The eldest of 17 siblings; from age seven years, the performing arts was the light bulb illuminating the mind; started ballet and folk dance at age nine. This was local soca artiste Denise “Saucy Wow” Belfon. Dancer, football, gymnastics, Howard University Football Scholarship recipient, chef, mother, grandmother, mentor, pro-songbird characterise, but as a teenager, trying to rationalise how school education was going to fulfil the music and performing dream, haunted. Boys were on the mind a bit too; but who, besides the Creator, truly knows what’s in store for you.
Akin to T&T’s first Prime Minister, the late Dr Eric Eustace Williams’ last child, Erica Williams-Connell of herself in commencing her 25:54-minute oration on November 13, 2019, at the School of Education, UWI, St Augustine, on Williams the Man, and the Eric Williams Memorial Collection Research Library, Archives and Museum (EWMC): “When I was about 14 years old, without a single profound thought in my head, other than boys that is, I said: ‘daddy, when you die, all I want are your books and papers.’ I failed miserably at history in my rebellious years, I refused to go to university even if they would have me. Now the irony of all ironies is, I have become the founder and curator of the EWMC—a vast historical archive and deposit with the UWI, T&T…. In retrospect, I realise now, that I knew their (the books and papers) intrinsic value.”
The moral of the excerpt is: all children identify with ‘greatness’ from very young, and transport it with them though out life, and so, 51-year-old Belfon, from preteen, realised dance and performance had intrinsic value —it’s a spirit.
Belfon became musically-famed from 1991 with her first soca solo release Ka Ka Lay Lay, giving praises today, to Roy Cape and his All Stars band for initiating her big—stage opportunities from 1990. Saucy, knowing the power of dance, adopted every move in what she’s best faced for and morally criticised—raunchy, spicy, tantalising, provocative soca performances.
Having hit turbulent popularity waters in T&T classed as “no longer relevant” despite producing other mega soca hits as recently as this year, 2020, like Williams-Connell, you never know what “irony of ironies” will surface.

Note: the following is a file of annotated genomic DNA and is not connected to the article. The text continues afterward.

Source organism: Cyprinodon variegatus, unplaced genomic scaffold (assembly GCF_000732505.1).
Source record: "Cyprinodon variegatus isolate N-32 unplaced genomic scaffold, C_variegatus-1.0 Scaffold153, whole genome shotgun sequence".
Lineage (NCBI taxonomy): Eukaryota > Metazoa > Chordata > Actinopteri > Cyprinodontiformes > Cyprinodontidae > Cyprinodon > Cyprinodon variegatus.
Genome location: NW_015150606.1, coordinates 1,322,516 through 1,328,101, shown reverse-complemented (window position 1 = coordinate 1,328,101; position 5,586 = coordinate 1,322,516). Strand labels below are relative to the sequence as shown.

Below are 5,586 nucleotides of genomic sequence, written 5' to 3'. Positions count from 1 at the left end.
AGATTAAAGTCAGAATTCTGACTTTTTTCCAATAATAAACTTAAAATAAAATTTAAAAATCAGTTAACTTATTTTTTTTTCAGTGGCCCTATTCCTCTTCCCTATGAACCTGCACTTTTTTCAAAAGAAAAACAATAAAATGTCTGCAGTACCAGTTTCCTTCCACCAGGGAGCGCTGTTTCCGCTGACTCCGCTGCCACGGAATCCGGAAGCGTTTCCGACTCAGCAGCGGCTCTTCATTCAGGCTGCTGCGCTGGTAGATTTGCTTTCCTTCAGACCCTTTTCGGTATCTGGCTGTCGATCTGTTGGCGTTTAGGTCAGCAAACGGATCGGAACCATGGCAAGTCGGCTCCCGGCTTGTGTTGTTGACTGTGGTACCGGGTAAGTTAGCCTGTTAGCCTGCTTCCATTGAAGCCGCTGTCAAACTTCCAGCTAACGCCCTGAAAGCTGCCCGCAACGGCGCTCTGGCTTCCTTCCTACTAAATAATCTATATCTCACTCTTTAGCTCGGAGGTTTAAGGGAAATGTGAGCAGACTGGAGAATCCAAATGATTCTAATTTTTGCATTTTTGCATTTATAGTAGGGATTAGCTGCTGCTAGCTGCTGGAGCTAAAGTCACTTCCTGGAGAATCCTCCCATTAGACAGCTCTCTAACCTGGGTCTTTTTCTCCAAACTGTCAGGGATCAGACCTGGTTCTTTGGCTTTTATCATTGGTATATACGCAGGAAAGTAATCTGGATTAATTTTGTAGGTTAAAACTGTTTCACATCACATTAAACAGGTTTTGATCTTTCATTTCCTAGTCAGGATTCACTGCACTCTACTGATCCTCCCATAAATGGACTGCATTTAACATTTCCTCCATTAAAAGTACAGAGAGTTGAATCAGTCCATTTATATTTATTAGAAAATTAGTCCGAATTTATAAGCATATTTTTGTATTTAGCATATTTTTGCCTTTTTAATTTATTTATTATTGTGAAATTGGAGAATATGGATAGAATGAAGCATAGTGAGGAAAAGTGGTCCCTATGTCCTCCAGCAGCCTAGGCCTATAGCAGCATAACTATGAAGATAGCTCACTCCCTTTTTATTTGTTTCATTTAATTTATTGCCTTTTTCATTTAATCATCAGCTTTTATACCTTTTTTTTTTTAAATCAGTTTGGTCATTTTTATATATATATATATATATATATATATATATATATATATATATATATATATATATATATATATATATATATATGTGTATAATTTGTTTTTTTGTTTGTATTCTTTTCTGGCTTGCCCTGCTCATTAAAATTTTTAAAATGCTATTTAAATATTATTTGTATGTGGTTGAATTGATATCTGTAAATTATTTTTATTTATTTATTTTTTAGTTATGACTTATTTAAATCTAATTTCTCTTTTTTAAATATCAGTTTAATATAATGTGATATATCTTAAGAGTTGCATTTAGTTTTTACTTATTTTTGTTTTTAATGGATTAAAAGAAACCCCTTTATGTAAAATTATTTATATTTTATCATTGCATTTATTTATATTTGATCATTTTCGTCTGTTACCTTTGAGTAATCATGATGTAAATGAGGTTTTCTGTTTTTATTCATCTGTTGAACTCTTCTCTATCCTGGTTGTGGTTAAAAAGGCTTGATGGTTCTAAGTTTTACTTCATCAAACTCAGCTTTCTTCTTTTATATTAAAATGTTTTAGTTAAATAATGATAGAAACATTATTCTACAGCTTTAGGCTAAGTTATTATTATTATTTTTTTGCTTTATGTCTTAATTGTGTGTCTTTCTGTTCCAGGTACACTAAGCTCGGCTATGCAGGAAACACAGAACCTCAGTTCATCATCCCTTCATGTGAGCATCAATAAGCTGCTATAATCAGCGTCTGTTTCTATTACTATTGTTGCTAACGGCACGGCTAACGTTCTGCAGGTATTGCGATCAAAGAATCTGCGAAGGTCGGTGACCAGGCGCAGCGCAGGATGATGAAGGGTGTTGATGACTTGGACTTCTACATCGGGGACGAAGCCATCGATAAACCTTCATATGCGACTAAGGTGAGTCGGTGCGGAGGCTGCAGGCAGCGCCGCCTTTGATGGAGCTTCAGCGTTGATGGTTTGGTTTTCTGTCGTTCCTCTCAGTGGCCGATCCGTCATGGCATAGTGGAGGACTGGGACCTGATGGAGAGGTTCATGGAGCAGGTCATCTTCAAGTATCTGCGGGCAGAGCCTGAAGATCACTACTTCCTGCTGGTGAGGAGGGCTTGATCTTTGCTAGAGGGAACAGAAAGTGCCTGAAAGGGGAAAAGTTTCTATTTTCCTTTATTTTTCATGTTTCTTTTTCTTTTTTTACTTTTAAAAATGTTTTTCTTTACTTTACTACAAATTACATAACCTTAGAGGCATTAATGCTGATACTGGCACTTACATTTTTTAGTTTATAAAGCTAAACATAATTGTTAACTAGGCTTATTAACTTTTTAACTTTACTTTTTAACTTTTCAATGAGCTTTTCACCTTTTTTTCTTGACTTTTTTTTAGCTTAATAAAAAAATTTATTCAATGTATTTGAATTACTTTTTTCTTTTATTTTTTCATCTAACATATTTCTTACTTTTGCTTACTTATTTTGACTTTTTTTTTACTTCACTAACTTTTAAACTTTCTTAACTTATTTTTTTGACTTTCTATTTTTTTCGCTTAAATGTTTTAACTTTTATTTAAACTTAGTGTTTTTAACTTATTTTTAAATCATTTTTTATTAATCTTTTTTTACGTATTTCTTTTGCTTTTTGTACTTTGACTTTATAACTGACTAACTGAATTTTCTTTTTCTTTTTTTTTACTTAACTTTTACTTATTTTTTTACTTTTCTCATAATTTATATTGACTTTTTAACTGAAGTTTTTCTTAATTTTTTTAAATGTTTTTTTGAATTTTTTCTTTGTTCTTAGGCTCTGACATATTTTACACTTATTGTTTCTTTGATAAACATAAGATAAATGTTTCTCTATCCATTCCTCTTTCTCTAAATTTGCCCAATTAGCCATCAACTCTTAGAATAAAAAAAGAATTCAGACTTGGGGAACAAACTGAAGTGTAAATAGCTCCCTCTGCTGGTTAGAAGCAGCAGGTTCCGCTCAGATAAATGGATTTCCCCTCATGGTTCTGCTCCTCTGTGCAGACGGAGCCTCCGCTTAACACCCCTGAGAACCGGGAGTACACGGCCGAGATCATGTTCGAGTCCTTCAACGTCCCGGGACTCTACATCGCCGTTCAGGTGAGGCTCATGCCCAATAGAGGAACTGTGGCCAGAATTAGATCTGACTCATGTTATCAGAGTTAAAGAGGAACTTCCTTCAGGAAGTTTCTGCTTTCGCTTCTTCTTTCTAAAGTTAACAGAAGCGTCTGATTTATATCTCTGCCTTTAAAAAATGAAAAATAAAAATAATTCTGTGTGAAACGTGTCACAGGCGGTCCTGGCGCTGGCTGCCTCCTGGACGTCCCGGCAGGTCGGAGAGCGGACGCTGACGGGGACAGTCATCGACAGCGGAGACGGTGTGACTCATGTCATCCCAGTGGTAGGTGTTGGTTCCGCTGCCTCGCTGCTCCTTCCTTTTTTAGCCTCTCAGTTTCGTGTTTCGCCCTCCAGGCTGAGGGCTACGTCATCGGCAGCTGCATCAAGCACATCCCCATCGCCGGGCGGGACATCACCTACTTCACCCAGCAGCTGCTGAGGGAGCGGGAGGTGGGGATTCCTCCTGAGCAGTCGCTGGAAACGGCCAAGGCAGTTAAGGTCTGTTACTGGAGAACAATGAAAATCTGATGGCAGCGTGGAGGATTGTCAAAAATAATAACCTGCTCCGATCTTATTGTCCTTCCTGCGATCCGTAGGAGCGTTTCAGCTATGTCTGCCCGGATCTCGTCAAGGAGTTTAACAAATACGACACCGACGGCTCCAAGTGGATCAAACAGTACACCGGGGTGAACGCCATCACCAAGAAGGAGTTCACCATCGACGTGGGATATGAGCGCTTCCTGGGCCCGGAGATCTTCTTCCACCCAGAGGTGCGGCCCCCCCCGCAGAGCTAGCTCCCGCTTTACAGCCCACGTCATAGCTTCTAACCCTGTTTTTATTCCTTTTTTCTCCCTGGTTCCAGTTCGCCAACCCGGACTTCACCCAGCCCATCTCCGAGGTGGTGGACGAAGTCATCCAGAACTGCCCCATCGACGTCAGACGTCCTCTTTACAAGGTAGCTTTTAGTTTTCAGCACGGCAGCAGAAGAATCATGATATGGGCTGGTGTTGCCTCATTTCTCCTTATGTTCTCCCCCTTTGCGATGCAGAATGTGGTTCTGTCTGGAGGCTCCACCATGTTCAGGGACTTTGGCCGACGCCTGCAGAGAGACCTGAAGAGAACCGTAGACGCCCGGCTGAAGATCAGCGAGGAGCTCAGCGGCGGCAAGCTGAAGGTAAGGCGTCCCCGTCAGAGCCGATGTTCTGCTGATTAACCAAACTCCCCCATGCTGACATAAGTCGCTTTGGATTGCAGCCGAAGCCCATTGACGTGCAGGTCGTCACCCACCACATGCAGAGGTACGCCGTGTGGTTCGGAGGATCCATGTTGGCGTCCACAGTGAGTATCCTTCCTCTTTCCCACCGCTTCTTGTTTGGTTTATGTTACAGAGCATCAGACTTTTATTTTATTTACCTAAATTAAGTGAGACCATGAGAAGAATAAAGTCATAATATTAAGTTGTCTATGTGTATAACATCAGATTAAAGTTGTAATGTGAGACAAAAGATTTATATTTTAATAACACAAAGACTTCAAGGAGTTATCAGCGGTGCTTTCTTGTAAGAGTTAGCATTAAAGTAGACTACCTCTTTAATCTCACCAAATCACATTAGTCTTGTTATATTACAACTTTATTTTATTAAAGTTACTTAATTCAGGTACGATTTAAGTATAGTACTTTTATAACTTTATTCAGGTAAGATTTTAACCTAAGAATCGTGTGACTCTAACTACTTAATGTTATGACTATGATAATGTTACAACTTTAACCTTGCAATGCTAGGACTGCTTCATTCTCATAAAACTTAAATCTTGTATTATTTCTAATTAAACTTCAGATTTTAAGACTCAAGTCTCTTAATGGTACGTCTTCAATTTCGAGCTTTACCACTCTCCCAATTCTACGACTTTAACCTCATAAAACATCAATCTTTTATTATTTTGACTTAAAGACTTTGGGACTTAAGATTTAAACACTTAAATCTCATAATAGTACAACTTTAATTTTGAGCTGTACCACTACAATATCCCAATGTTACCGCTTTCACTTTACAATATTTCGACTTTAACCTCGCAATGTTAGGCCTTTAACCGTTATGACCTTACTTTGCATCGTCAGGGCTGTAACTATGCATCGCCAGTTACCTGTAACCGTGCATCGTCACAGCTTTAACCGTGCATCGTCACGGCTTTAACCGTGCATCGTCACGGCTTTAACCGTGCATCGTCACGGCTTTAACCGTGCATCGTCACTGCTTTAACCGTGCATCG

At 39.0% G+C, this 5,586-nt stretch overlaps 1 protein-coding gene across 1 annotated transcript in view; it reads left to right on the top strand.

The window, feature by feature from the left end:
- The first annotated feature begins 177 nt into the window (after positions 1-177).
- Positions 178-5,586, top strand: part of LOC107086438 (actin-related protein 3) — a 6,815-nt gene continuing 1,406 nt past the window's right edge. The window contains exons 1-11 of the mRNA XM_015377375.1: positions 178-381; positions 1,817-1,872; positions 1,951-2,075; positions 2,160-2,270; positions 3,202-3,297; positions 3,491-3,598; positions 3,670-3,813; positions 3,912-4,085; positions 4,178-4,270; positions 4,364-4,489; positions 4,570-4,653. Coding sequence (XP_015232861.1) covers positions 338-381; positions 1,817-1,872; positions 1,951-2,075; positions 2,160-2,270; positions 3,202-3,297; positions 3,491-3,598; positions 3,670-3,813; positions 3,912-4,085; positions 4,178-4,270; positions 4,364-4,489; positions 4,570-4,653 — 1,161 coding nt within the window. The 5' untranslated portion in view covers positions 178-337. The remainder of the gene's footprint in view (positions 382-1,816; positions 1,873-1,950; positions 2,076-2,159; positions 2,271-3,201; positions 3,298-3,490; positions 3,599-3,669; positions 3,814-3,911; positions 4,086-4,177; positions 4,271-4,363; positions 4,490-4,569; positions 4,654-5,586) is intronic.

Refusing to be demeaned or to psychologically tussle up with local party promoters or radio stations to hire her or play her hits, Saucy took up residence in the US two and a half years ago, hit the ground running touring America, which halted the day the stay-home advisory started, but continued locking down major live viral concerts as recently as May 9.
In the 1970s, television lovers would remember the Six Million Dollar Man and Wonder Woman. Well, in 2020, amidst the current global pandemic lockdown, here rises a 60-plus-million-stream T&T soca artiste and a wonder woman with her home-delivery-hampers Covid-19 Put Yuh Back in It challenge as promoted by DJ Flex, popularising the Tik Tok site.
Perhaps T&T thinks the artiste can only evoke “the jamette” in you, but it has caused a flair of surfeit challengers globally, young and old, in and outdoors, and endorsing and embracing the song in varied healthful contexts, dance instructors have adopted it as a keep-fit and choreography tool, with testimonies realised.
“This was my last class before I went on maternity break,” reports London-based African Afro-Vibes Class dance choreographer, pro-dancer and dance teacher, Olufumilola “Fumy” Opayemi, subsequent to engaging her class in the Put Yuh Back in It challenge and workout. “Fifteen hours after this class, my new love was born (natural birth). Thank you everyone who came down on that day; it will forever be in my memory.”
Flexible in repertoire and character, Saucy transforms to sophistication and diplomacy when necessary.
Ground-breaking accomplishments, most loved, extremely prolific, best Caribbean wining queen, a major hit, a global fan, dexterous dancer, are some of the international descriptions canvasing Belfon.
How could T&T not recognise this?
“My children and siblings have seen me go through blood, sweat, grief, tears; hit rock bottom; bounced back. They see my success as a great blessing; they support me 100 per cent,” says Belfon.
Working with St Lucian international musical artist Ricky T (Ricky T Dunigan), Hahaha—another flavourful sauce—was released last month; already making waves.
There is a market and space for every genre of music, but strong backbone is needed to thoroughly respect T&T soca artistes.